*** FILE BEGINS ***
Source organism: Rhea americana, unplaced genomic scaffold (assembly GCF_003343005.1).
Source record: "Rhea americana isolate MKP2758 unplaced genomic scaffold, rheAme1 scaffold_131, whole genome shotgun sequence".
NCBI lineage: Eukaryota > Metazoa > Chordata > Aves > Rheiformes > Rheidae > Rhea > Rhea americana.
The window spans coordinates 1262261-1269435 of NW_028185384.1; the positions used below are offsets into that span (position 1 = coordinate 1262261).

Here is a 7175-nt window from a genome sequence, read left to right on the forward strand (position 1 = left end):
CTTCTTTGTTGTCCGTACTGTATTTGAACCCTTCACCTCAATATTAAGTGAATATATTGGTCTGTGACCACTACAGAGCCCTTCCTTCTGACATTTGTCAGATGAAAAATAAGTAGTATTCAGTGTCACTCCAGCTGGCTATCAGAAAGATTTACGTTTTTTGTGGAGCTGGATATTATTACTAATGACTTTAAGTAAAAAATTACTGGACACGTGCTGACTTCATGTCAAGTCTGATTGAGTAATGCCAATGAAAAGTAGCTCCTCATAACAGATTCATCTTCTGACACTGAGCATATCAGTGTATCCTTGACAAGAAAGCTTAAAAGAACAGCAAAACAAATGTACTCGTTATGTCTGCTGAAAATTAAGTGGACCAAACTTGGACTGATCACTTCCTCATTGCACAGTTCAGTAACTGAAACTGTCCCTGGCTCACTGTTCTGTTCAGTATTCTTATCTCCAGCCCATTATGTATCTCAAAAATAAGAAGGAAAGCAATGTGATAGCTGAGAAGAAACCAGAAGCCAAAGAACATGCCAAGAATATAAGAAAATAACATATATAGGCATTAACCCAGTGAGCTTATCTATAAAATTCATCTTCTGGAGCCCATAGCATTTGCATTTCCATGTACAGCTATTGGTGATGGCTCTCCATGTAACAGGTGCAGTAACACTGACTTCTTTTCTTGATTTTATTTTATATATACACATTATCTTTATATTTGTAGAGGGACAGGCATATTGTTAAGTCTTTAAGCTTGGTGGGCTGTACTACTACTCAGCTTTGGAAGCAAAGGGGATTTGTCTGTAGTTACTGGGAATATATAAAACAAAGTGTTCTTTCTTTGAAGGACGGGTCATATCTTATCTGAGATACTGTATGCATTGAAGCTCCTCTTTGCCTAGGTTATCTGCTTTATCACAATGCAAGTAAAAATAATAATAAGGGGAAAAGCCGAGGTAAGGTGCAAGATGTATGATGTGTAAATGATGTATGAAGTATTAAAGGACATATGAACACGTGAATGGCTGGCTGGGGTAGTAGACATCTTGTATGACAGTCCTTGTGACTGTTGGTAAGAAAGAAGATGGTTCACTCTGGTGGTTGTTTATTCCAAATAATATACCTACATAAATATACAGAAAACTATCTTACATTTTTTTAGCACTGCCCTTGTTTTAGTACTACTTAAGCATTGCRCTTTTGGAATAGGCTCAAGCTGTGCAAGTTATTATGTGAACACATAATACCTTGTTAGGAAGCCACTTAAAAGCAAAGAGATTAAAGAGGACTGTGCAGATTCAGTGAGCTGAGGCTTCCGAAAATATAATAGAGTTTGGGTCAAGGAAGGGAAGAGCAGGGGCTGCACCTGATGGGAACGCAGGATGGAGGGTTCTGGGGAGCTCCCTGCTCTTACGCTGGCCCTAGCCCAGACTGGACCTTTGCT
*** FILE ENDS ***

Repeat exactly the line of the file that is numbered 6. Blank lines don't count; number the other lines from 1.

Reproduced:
CTTCTTTGTTGTCCGTACTGTATTTGAACCCTTCACCTCAATATTAAGTGAATATATTGGTCTGTGACCACTACAGAGCCCTTCCTTCTGACATTTGTCAGATGAAAAATAAGTAGTATTCAGTGTCACTCCAGCTGGCTATCAGAAAGATTTACGTTTTTTGTGGAGCTGGATATTATTACTAATGACTTTAAGTAAAAAATTACTGGACACGTGCTGACTTCATGTCAAGTCTGATTGAGTAATGCCAATGAAAAGTAGCTCCTCATAACAGATTCATCTTCTGACACTGAGCATATCAGTGTATCCTTGACAAGAAAGCTTAAAAGAACAGCAAAACAAATGTACTCGTTATGTCTGCTGAAAATTAAGTGGACCAAACTTGGACTGATCACTTCCTCATTGCACAGTTCAGTAACTGAAACTGTCCCTGGCTCACTGTTCTGTTCAGTATTCTTATCTCCAGCCCATTATGTATCTCAAAAATAAGAAGGAAAGCAATGTGATAGCTGAGAAGAAACCAGAAGCCAAAGAACATGCCAAGAATATAAGAAAATAACATATATAGGCATTAACCCAGTGAGCTTATCTATAAAATTCATCTTCTGGAGCCCATAGCATTTGCATTTCCATGTACAGCTATTGGTGATGGCTCTCCATGTAACAGGTGCAGTAACACTGACTTCTTTTCTTGATTTTATTTTATATATACACATTATCTTTATATTTGTAGAGGGACAGGCATATTGTTAAGTCTTTAAGCTTGGTGGGCTGTACTACTACTCAGCTTTGGAAGCAAAGGGGATTTGTCTGTAGTTACTGGGAATATATAAAACAAAGTGTTCTTTCTTTGAAGGACGGGTCATATCTTATCTGAGATACTGTATGCATTGAAGCTCCTCTTTGCCTAGGTTATCTGCTTTATCACAATGCAAGTAAAAATAATAATAAGGGGAAAAGCCGAGGTAAGGTGCAAGATGTATGATGTGTAAATGATGTATGAAGTATTAAAGGACATATGAACACGTGAATGGCTGGCTGGGGTAGTAGACATCTTGTATGACAGTCCTTGTGACTGTTGGTAAGAAAGAAGATGGTTCACTCTGGTGGTTGTTTATTCCAAATAATATACCTACATAAATATACAGAAAACTATCTTACATTTTTTTAGCACTGCCCTTGTTTTAGTACTACTTAAGCATTGCRCTTTTGGAATAGGCTCAAGCTGTGCAAGTTATTATGTGAACACATAATACCTTGTTAGGAAGCCACTTAAAAGCAAAGAGATTAAAGAGGACTGTGCAGATTCAGTGAGCTGAGGCTTCCGAAAATATAATAGAGTTTGGGTCAAGGAAGGGAAGAGCAGGGGCTGCACCTGATGGGAACGCAGGATGGAGGGTTCTGGGGAGCTCCCTGCTCTTACGCTGGCCCTAGCCCAGACTGGACCTTTGCT